STOCKHOLM - From spats over halal meat in Danish schools to asylum seekers in Sweden, anger about immigration has fuelled the march of populist parties across Nordic countries, leading one such group to the brink of government in prosperous Norway.
The anti-tax and anti-immigration Progress Party, which once had among its members mass killer Anders Behring Breivik, won 16 percent of votes on Monday and could be kingmaker in a new centre-right coalition after eight years of centre-left rule.
Its strength reflects both worries about an influx into the Nordics of asylum seekers from countries like Syria and economic migrants from Spain, as well as disenchantment with mainstream parties that have dominated the political landscape for decades.
"We'll ensure a solid footprint in a new government,"Progress leader Siv Jensen said. "We have reason to celebrate."
Even without entering government, right-wing populists have managed to toughen public policies ranging from immigration to euro zone bailouts, drag political debate to the right and become a permanent feature of the parliamentary landscape.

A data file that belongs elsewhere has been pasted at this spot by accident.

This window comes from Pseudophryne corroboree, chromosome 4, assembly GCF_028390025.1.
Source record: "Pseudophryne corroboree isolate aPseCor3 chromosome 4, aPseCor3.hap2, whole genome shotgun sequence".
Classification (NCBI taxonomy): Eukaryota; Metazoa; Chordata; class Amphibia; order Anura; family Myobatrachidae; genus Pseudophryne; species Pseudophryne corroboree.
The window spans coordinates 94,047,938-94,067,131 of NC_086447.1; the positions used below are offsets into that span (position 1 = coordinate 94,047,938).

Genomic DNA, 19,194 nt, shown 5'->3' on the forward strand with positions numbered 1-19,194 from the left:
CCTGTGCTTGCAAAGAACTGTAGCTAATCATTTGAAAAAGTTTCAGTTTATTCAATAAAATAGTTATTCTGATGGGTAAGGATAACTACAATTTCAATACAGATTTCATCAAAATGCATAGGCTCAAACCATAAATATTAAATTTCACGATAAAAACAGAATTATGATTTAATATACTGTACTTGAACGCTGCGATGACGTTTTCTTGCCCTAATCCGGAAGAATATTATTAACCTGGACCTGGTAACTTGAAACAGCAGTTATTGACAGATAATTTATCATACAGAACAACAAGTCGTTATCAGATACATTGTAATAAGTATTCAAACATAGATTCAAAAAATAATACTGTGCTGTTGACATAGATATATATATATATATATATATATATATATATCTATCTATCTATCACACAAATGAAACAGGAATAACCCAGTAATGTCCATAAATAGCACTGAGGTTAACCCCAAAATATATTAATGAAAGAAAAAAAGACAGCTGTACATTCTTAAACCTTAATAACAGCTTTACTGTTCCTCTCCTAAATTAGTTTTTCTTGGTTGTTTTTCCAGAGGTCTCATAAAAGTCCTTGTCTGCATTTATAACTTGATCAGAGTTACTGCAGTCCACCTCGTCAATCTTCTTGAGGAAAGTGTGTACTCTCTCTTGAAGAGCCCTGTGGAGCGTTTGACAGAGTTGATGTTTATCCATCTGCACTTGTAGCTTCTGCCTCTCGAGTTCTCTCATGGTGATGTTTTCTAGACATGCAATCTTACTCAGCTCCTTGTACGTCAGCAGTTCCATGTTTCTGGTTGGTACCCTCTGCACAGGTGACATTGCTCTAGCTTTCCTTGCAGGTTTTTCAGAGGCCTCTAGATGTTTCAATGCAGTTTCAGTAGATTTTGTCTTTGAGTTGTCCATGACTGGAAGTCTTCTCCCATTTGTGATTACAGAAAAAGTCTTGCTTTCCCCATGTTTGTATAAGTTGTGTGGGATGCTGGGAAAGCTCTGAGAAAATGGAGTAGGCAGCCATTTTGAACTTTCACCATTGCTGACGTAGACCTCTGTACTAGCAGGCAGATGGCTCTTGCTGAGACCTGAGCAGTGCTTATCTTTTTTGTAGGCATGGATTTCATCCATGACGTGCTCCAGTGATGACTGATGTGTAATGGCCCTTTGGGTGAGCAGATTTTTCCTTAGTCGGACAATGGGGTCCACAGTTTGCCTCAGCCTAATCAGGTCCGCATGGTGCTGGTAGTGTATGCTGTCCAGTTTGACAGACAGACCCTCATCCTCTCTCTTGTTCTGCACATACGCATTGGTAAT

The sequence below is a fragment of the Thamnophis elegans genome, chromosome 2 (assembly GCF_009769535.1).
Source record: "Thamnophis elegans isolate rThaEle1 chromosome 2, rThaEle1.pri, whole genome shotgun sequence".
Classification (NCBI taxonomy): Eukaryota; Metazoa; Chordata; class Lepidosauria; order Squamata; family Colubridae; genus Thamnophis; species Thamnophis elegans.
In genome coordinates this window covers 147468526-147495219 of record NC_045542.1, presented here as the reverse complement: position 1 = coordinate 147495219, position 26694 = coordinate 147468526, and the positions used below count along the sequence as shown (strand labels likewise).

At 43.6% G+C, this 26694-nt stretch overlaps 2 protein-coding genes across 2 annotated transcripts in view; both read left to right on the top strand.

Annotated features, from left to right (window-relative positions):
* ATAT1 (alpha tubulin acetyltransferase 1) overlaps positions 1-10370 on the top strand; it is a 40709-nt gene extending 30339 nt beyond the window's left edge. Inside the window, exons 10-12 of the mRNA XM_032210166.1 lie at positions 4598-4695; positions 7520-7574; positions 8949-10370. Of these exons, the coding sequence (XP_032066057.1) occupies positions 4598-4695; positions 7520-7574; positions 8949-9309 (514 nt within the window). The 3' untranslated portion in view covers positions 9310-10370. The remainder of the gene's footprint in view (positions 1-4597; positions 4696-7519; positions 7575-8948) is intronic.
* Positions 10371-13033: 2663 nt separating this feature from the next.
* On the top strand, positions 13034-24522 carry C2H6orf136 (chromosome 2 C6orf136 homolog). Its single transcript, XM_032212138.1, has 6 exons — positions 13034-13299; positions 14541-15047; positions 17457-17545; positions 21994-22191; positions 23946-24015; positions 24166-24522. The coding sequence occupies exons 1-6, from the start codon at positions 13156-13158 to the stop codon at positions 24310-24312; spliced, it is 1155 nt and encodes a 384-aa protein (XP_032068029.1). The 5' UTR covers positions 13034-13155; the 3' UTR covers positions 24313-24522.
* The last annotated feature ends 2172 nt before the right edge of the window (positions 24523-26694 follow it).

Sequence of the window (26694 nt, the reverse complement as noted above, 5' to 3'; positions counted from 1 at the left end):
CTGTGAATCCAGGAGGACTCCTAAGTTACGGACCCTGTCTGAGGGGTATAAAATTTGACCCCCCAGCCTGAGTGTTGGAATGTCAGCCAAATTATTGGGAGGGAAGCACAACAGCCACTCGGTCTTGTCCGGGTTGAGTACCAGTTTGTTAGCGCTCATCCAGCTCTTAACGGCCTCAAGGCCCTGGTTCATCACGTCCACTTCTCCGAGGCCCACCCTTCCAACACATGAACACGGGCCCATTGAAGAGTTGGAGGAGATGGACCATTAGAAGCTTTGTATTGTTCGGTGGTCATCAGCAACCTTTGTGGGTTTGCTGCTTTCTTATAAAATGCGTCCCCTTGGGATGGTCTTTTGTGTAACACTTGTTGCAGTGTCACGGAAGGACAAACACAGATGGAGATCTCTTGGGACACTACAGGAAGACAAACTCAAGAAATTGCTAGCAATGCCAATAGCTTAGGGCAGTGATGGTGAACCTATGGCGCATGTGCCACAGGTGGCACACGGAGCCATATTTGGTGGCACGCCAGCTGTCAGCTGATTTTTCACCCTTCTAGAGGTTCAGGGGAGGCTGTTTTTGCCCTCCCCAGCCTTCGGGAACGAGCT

The backlash has surfaced even though Nordic economies have outperformed languishing southern European countries. Their success has attracted thousands of "euro refugees", vying for scarce jobs as their home states endure grinding austerity.
Economic conditions may be different, but many voters around Europe share the same perception that the established parties are out of touch with ordinary people and their concerns.
From Greece to France and the Netherlands, unemployment and economic grievances have combined with suspicion of European integration, Islam and multiculturalism, to propel both the far right and far left.
In Italy, the grassroots 5-Star Movement, born of disgust at the entire political establishment, surged to prominence in a general election in February. Britain's UK Independence Party has gained ground and spooked mainstream politicians by harnessing an anti-EU platform with hostility to immigration.